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Tuesday, November 25, 2008

Will We Ever Learn

This post is going to be a little history lesson. Mainly about the Constitution of The United States of America. The first two paragraphs are straight from Wikipedia. The entire Constitution can be read there.

The Constitution of the United States of America is the supreme law of the United States. It provides the framework for the organization of the United States Government. The document defines the three main branches of the government: The legislative branch with a bicameral Congress, an executive branch led by the President, and a judicial branch headed by the Supreme Court. Besides providing for the organization of these branches, the Constitution carefully outlines which powers each branch may exercise. It also reserves numerous rights for the individual states, thereby establishing the United States' federal system of government. It is the shortest and oldest written constitution of any major sovereign state.[1]

The United States Constitution was adopted on September 17, 1787, by the Constitutional Convention in Philadelphia, Pennsylvania, and later ratified by conventions in each U.S. state in the name of "The People"; it has since been amended twenty-seven times, the first ten amendments being known as the Bill of Rights.[2][3] The Articles of Confederation and Perpetual Union was actually the first constitution of the United States of America.[citation needed] The U.S. Constitution replaced the Articles of Confederation as the governing document for the United States, and transformed the constitutional basis of government from confederation to federation, also making it the world's oldest federal constitution.[4] The Constitution has a central place in United States law and political culture.[5] The handwritten, or "engrossed", original document is on display at the National Archives and Records Administration in Washington, D.C.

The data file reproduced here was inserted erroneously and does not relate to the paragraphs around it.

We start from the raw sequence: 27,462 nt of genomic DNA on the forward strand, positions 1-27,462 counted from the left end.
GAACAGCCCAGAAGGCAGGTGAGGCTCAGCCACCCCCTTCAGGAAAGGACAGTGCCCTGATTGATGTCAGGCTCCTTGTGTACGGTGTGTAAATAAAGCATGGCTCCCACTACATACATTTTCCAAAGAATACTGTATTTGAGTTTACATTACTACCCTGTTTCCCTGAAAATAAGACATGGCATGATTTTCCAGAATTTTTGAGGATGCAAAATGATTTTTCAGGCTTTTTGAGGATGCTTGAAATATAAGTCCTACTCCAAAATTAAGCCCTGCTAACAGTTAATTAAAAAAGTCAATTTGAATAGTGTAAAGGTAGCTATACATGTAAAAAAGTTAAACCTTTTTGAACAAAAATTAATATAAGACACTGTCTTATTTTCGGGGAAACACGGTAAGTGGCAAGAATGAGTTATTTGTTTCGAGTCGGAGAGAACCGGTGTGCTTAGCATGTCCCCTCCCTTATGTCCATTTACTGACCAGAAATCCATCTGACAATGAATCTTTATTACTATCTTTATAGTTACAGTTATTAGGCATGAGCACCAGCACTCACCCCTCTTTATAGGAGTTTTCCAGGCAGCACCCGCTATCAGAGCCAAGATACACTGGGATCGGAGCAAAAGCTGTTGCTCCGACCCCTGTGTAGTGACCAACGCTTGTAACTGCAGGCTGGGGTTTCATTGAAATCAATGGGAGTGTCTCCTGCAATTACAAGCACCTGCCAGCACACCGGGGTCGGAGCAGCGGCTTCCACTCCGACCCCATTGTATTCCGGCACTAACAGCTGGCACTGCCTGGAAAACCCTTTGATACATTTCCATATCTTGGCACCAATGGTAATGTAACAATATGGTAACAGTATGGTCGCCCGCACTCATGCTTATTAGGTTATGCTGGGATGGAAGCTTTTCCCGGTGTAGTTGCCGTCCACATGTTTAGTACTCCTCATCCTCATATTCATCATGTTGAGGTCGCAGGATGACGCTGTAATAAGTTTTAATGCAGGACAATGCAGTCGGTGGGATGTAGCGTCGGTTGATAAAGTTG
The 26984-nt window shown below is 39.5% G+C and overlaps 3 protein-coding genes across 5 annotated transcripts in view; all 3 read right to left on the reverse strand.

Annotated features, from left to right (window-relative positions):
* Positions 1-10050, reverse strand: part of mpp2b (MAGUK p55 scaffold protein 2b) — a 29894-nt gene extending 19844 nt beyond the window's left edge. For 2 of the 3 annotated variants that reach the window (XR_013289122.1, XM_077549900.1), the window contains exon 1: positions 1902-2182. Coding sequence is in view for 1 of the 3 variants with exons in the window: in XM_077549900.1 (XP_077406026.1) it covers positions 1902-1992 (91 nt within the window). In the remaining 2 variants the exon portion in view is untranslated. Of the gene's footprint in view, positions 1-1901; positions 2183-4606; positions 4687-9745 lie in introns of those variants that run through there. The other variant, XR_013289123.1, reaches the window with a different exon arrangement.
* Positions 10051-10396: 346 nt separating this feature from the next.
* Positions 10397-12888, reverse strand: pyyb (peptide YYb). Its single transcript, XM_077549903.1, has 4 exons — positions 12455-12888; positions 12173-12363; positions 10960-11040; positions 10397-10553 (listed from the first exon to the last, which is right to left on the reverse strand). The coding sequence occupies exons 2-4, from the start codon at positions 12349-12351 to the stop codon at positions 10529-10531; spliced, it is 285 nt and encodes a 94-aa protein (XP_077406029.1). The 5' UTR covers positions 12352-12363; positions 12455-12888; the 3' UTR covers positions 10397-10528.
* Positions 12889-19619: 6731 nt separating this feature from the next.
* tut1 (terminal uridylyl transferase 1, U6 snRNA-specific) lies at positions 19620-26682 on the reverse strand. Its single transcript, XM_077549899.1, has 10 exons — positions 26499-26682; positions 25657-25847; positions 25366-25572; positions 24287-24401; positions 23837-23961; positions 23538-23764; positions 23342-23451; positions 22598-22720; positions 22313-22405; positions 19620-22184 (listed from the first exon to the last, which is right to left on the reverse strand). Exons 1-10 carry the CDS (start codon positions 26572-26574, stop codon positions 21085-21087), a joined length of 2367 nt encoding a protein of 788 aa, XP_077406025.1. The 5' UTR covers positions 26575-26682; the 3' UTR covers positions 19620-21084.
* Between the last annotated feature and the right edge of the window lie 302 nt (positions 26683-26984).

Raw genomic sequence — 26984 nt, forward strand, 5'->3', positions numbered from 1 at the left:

No where in this original document does the government have the power to tax the people. The 16th amendment, ratified on February 3, 1913, took care of that. Under this amendment, Congress has the power to impose a tax on any income made here in the United States. It doesn't limit the amount of tax the Congress can levy. How scary is this?

In 1819, the state of Maryland tried to levy a tax on the Second Bank of the United States. James McCulloch, head of the Baltimore branch refused to pay it and a suit was filed. The Supreme Court of Maryland upheld the tax so it went to the Supreme Court of the United States. In the decision, Chief Justice John Marshal said, "The power to tax involves the power to destroy." There is nothing I agree with more.

Now, I understand that the Federal Government needs some income in order to provide for the things that the Constitution says they are to provide for. But, can't they just make it simple? I mean the tax code requires a warehouse just to house it. You need a lawyer to translate it, and you might not even get it right then. Politicians don't hesitate to use taxes to try and win your vote. The Democrats are positively masterful at this.

The Fair Tax is the only truly fair way that the government can get the money that they need to pay for the things that they need to. Read about it. Educate yourselves. And then, let your Congressmen/women know that this is what this country needs.

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